Turnover and training: The influence of perceived organisational support

Banks, Tamara D., Yeo, Gillian B., & Neal, Andrew (2004) Turnover and training: The influence of perceived organisational support. Australian Journal of Psychology, 56(S), p. 145.

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The purpose of this study was to ascertain whether perceived organisational support moderated the relationship between turnover intention and training participation. The sample comprised 4316 employees in 2002 and 5757 employees in 2003, from the State Government Public Service. Data was collected via surveys. Multiple hierarchical regressions were conducted. The findings offer limited support for the hypothesized moderating influence of perceived organisational support. The interaction between perceived organisational support and training participation did significantly contribute to the prediction of turnover in time 1 and time 2. Furthermore, as anticipated, training participation was negatively related to turnover intention and this relationship was stronger in climates were organisational support was perceived to be low rather than high. However, longitudinal analysis revealed that given the effect of other variables, the interaction between perceived organisational support and training participation, did not significantly contribute to the prediction of turnover intentions. An implication of these findings is that employers who are striving to manage turnover, should focus on managing perceived organisational support rather than training participation.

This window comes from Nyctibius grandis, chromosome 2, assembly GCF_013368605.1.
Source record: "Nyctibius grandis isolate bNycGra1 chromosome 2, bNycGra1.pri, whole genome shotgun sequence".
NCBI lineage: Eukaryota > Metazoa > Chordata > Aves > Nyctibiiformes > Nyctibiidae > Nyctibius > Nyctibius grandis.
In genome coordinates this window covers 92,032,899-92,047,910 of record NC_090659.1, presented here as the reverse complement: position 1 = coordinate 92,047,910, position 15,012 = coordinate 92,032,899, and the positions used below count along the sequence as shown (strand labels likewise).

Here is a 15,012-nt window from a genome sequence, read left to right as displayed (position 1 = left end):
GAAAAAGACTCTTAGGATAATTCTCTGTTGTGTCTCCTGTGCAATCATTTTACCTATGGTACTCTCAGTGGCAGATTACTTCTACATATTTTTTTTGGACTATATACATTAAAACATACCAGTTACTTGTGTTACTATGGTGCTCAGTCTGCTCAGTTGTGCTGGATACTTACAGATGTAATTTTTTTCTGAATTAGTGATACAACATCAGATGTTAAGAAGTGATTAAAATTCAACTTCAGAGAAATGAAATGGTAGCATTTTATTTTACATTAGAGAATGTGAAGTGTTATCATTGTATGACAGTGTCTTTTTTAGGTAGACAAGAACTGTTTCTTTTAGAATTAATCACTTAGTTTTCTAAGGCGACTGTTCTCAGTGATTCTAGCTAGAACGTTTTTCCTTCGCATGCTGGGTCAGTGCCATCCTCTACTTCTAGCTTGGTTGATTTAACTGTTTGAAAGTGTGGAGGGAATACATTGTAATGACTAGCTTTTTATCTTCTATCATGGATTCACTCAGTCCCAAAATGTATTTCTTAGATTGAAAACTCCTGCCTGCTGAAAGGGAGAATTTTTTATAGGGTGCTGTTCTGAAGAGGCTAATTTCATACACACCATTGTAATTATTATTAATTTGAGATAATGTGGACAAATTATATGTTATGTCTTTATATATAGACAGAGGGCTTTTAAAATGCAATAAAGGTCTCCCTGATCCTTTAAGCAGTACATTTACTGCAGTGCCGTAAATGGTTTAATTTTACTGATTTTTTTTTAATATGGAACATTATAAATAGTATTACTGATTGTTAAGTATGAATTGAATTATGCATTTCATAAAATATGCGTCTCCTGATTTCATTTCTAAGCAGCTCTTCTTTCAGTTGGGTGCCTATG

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ID Code: 5434
Item Type: Journal Article
Refereed: Yes
Additional Information: For more information about this journal abstract please refer to the publisher's website (link above) or contact the author t.banks@qut.edu.au
Additional URLs:
ISSN: 1742-9536
Subjects: Australian and New Zealand Standard Research Classification > PSYCHOLOGY AND COGNITIVE SCIENCES (170000) > PSYCHOLOGY (170100) > Industrial and Organisational Psychology (170107)
Divisions: Current > QUT Faculties and Divisions > Faculty of Health
Current > Institutes > Institute of Health and Biomedical Innovation
Copyright Owner: Copyright 2004 Taylor & Francis
Copyright Statement: First published in Australian Journal of Psychology Combined Abstracts of 2004 Australian Psychology Conferences 56(Supplement):145.
Deposited On: 07 Dec 2006 00:00
Last Modified: 10 Aug 2011 18:31

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